The Bahamas received its first diplomatic representative of the Republic of Namibia on Thursday (May 15, 2008) during a ceremony at Government House.

Deputy to the Governor-General Sir Arthur Foulkes accepted Letters of Commission from His Excellency Patrick Nandago, 49, accrediting him as Non-Resident High Commissioner to the Commonwealth of The Bahamas.

“The Bahamas commends Namibia’s vision and focus through concrete steps towards becoming an industrialised state by 2030 by way of consecutive national development plans,” Sir Arthur said.

“Your country’s vision is all the more commendable given its social challenges such as HIV/AIDS, tuberculosis, unemployment, land reform and inequitable income distribution,” added Sir Arthur.

The World Bank has hailed Namibia’s stability since independence in 1990, accompanied by steady economic growth, as well as its extensive social safety network and poverty reduction strategy.

Namibia is also noted for being among the top 10 countries worldwide in the amount of Gross Domestic Product spent on education, and second only to South Africa in per capita expenditure on health.

In the area of tourism, Sir Arthur said that The Bahamas’ Minister of Tourism would be “pleased” to share insights and experience gained by The Bahamas in this “vital” sector.

“We are also of the view that it would be mutually enriching for both our peoples to exchange cultural heritage and economic aspirations,” said Sir Arthur, adding that The Bahamas looks forward to consolidating warm relations between both countries.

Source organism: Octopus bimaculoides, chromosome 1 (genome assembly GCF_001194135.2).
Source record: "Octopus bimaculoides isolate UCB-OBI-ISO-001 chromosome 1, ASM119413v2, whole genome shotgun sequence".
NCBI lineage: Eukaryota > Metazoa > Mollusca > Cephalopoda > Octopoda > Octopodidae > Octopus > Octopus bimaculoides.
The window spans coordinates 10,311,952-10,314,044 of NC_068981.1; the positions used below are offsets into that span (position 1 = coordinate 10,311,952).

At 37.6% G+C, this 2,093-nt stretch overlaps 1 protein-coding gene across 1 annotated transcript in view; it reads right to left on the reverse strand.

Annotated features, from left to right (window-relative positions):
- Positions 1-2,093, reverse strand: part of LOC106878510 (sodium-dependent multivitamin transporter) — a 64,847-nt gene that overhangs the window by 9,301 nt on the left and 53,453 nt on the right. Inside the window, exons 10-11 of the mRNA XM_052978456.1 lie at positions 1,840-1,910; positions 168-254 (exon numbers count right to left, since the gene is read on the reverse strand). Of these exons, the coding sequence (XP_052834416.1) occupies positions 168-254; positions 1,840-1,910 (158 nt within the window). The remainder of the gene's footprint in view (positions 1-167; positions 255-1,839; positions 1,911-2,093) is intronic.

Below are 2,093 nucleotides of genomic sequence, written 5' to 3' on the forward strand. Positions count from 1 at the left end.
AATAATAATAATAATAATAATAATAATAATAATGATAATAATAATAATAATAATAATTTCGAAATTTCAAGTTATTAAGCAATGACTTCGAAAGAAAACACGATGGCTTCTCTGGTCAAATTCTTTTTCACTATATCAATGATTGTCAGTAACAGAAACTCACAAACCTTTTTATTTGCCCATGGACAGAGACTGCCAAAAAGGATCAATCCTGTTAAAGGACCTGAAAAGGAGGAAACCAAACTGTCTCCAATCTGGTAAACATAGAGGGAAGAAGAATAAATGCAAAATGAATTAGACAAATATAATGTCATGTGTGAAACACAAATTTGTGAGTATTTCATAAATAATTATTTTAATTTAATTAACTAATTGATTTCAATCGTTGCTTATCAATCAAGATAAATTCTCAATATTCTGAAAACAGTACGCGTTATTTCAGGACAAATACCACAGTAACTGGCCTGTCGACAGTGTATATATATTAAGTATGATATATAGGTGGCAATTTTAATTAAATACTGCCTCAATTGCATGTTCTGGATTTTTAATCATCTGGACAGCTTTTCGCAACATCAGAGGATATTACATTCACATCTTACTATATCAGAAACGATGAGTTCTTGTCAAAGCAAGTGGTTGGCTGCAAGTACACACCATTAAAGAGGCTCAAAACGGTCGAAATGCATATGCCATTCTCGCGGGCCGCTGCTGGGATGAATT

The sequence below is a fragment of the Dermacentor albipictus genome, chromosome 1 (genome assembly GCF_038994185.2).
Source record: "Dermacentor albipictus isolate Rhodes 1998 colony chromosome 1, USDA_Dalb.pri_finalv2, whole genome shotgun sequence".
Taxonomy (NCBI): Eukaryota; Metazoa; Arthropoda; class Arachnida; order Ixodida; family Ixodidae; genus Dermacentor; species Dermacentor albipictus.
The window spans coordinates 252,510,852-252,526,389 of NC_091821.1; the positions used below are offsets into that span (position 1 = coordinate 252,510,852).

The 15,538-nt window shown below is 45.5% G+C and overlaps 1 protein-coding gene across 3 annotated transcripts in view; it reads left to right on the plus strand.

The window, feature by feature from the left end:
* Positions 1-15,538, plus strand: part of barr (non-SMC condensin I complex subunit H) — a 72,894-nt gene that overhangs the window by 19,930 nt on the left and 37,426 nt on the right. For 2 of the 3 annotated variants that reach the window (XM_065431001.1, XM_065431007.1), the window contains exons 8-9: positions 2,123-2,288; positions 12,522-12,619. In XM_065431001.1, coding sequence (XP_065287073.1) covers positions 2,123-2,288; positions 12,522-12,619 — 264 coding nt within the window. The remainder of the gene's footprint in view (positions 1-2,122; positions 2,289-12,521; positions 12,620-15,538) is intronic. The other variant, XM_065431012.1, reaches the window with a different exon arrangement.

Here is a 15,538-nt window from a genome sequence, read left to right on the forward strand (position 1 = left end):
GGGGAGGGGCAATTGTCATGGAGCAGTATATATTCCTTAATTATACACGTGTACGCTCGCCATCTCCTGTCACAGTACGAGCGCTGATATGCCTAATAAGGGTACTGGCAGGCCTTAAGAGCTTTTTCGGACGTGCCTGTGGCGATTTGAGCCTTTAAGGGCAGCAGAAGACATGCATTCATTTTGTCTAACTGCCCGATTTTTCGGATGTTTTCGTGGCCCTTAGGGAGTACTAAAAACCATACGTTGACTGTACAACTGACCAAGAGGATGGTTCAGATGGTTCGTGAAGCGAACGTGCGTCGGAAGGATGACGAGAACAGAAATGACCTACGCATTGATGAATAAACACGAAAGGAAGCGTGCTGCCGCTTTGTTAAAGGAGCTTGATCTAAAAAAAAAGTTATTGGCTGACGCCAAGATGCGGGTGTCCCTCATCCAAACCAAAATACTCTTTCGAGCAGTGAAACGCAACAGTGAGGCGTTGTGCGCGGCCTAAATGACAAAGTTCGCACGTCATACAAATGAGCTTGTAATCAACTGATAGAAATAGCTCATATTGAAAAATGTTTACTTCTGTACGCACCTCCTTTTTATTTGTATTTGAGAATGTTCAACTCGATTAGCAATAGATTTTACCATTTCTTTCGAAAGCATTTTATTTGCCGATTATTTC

High Commissioner Nandago said that his government is committed to fortifying political, economic, social and cultural relations with The Bahamas.

Namibia has recorded significant progress since independence in 1990 from South Africa, in the areas of health, education, housing, creation of jobs, land reform, infrastructure and communication for the betterment of all, he said.

“However, Namibia still faces formidable challenges such as poverty, unemployment especially among the youth, the HIV/AIDS pandemic, lack of skills as well as a host of other issues. In trying to address these challenges, it is important that we closely work together with all our brothers and sisters around the world,” High Commissioner Nandago said.

Towards this end, he said, Namibia’s Vision 2030, which states that Five-Year National Development Plans would be the main vehicles for achieving its objectives.

As members of the Commonwealth, Namibia and The Bahamas share a common commitment to promoting human rights, democracy and economic development.

“We commend the Commonwealth of The Bahamas for the strides you have made to eradicate poverty, by ensuring that development reaches the intended areas and thus creating employment for the people of your great country,” High Commissioner Nandago said.

“In Namibia, we are in the process of advancing our tourism sector and we wish to learn more from your experience. Your country has made enormous achievements through the development of the tourism industry,” he added.

High Commissioner Nandago obtained credentials in personal management and industrial relations, humanitarian aid and forced migrants, human resources management; specialised in artillery pieces, and held diplomatic postings in Uruguay, Brazil and the United States.

Namibia is located in southern Africa and is noted for its abundance of landscape, natural resources and democracy. It exports beef, fish, grapes, beer, textiles/garments, cut and polished diamonds, leather products, and arts and crafts.